Sony’s Refusal To Allow Gamers Choices Hurts Everyone

It has certainly been an interesting week for Sony. The reveals of two new consoles, the PS4 Slim and the PS4 Pro, have been met with mixed reactions. I have no doubt that both of these consoles will be successful. Unfortunately, this week’s news was overshadowed by an announcement that was less than favorable for Sony. If you haven’t been keeping up with the news, a recent post from Bethesda Softworks confirmed that the PS4 versions of Fallout 4 and Skyrim: Special Edition will not receive mod support. At best, Sony’s refusal to give their players a choice in the matter simply blocks millions of gamers on PS4 from enjoying a fairly popular feature. At worst, this latest development marks the latest in a string of decisions that could ultimately limit the potential of modern gaming.


User generated mods have long been a staple of PC gaming and are slowly surfacing on the Xbox One. This feature allows players to change the game in significant ways. Examples include changing the appearance of weapons to look like real world guns, simplifying the process of building structures, improving the menu system or inserting new characters into the game. Some mods are a bit bizarre – one will allow you to pit NPCs against each other in arena combat. The point is that mods can let users customize their game experience to their own liking. It is a great choice to have. This feature went live on Xbox One back in May and the PS4 was supposed to get it in June but Sony has resisted allowing players to brose and install mods.

Back in 2013 the Xbox One was criticized – and rightly so – for the perceived lack of choice that Microsoft’s original vision of the console offered consumers. In contrast, the PlayStation 4 was positioned as the system that let players retain the power to make a choice for themselves.

Three years have passed and things didn’t quite work out that way. Would you like to subscribe to EA Access and try out new games early as well as play all of those titles in the Vault? You won’t be able to on PS4 because Sony decided that you can’t. Would you like the option to expand your console’s hard drive space to 32 terabytes? No, Sony made that decision for you too.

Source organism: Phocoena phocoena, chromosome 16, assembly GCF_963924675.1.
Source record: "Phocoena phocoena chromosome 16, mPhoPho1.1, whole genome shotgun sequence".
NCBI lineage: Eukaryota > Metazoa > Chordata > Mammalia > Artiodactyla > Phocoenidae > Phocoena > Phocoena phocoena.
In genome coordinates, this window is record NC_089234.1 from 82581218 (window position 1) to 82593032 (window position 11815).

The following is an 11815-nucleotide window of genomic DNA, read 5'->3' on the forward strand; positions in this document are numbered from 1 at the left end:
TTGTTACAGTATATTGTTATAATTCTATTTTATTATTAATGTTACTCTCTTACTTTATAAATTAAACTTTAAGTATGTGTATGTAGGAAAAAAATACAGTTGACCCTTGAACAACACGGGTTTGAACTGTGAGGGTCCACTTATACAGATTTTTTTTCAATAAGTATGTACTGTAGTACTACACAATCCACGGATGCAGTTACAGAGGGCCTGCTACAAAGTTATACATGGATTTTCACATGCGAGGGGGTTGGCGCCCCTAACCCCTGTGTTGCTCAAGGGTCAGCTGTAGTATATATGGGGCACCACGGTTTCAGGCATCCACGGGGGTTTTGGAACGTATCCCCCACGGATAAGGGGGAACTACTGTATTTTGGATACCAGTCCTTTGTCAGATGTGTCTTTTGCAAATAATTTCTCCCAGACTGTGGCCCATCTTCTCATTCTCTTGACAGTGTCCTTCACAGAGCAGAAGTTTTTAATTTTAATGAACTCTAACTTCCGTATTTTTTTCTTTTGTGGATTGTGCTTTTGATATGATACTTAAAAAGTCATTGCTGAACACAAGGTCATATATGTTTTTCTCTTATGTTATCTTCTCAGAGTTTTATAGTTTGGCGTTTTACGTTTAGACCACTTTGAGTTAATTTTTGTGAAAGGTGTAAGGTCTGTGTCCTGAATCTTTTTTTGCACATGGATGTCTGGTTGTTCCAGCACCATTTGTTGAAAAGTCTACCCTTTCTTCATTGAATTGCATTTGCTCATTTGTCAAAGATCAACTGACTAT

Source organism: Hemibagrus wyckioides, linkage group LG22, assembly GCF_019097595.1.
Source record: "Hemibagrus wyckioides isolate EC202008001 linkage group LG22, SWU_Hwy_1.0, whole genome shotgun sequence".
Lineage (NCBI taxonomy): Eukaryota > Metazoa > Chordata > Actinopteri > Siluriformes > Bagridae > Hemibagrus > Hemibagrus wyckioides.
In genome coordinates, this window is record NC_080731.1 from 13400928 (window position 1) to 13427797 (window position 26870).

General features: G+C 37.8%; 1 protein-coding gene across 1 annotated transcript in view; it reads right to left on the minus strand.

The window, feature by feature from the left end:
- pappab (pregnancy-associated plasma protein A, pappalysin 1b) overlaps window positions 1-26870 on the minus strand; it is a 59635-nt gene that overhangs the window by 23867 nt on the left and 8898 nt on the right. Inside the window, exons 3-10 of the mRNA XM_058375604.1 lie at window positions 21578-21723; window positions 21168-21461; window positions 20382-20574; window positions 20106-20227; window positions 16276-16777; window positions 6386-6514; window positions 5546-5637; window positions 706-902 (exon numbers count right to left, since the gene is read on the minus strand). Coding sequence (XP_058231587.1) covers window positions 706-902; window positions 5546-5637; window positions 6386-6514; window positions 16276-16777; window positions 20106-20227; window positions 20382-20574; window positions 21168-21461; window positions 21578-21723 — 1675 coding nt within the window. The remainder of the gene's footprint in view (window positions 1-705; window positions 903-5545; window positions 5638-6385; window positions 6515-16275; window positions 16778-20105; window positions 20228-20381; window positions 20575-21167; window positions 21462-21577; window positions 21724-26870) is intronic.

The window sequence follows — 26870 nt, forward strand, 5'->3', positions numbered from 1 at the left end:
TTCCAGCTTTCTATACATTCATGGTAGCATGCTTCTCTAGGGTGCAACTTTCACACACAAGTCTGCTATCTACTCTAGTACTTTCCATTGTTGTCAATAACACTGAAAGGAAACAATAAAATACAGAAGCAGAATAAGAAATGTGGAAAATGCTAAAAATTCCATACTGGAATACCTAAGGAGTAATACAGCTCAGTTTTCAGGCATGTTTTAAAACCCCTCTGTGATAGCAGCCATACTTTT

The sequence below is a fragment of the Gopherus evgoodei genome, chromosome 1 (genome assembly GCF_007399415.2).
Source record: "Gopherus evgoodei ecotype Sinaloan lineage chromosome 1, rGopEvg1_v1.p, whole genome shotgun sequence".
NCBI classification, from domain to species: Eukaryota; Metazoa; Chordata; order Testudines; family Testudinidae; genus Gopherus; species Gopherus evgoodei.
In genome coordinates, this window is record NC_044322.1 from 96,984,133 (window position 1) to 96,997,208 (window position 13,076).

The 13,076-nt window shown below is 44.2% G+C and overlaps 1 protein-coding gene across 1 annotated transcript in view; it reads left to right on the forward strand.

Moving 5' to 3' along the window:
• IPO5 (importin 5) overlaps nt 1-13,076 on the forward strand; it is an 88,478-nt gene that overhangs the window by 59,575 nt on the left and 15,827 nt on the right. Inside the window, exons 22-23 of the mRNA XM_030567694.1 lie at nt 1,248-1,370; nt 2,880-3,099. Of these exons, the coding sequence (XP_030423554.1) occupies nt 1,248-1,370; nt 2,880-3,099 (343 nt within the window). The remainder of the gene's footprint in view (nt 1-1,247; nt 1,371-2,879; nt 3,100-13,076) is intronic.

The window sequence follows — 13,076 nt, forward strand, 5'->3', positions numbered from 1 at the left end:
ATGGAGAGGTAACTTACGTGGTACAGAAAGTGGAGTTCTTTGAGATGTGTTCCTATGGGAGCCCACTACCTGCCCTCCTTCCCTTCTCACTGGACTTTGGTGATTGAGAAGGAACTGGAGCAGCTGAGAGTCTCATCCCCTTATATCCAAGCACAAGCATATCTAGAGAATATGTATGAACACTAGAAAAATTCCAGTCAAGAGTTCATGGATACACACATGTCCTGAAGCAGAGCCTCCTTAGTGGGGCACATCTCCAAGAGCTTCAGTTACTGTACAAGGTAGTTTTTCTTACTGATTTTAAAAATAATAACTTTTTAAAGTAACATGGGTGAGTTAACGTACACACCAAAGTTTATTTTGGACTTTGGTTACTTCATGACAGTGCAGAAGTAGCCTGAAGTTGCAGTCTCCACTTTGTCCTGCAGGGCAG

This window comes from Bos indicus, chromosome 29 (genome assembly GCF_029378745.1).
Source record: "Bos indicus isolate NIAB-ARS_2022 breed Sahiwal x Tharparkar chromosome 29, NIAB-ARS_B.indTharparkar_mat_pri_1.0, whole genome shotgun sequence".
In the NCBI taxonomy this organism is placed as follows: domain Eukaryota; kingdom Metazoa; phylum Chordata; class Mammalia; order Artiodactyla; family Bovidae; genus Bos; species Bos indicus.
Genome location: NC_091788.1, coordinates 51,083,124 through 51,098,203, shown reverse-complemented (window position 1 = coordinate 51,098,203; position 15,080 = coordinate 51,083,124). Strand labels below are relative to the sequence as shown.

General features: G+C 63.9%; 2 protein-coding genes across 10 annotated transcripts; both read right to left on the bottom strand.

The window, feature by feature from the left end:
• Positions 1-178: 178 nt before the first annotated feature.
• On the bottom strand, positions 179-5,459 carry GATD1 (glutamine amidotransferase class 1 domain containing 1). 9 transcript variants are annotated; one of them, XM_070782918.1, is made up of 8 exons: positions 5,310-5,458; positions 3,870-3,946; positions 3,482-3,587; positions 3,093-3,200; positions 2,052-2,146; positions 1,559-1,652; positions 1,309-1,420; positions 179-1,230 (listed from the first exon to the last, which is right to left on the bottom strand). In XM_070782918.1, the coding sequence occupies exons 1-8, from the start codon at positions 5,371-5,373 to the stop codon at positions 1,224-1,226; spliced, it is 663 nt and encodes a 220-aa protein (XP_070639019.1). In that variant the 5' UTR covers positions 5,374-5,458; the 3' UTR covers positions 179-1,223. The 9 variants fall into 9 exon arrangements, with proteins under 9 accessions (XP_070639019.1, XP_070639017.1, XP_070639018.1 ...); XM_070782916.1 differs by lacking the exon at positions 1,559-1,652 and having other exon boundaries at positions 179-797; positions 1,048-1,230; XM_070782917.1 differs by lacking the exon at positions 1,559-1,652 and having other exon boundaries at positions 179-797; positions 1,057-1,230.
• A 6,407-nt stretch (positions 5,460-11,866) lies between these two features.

Hell, would you like the option to turn that light on your DualShock 4 controller off? Sorry, Sony decided that you can’t.

Trust me, I am well aware that some of these issues are not that big of a deal. I am also aware that Microsoft is guilty of the hard drive issue in reverse – they currently do not allow users to replace internal hard drives. However, all of the aforementioned issues show a pattern of Sony taking the power of choice away from gamers. The delicious irony lies in the fact that Sony began this generation by positioning themselves as “for the players”.


For the players… unless they want to make their own choice.

Console warriors may find the situation to be amusing but they shouldn’t. Sony’s control freak mindset is already having an impact on the state of gaming. Consider the case of Rocket League. The developers of Rocket League are very interested in enabling cross network play between Xbox One and PS4 gamers. This should be a no-brainer. It is good for the developers and it is good for gamers when we have a large community for a game instead of three fractured ones. Cross-platform play could lead to even more features such as friends list, party chat and clubs that are not confined to a single system. With the rise of cloud platforms we may even see a future when you can buy a game and play it on different consoles similar to how Disney Movies Anywhere allows us to watch our purchased films on competing platforms today.

Unfortunately, we can’t have that yet even though the developers of Rocket League and Microsoft themselves are ready to make it happen. Once again, Sony is the one holding back progress. (I know somebody will counter this argument by pointing out that Microsoft resisted cross-platform play last generation and that was a valid criticism… back then. Today’s Microsoft is a different organization with different leadership.)

Perhaps you as a PS4 player do not want EA Access or game mods or cross-platform play. That is perfectly fine but then I have two questions for you. How many decisions do you want Sony to make on your behalf? What happens if Sony decides you can’t have a feature that you DO want?

Looking at this modern world of interconnectivity it seems logical to me that one day we will have cross-platform features, openly available mods on all major consoles and perhaps benefits we can’t foresee just yet. It seems silly that Sony is dragging its feet in this area.

If Sony wishes to join the rest of the gaming industry as it marches to the future then the first step will be to allow its players to make more choices for themselves.

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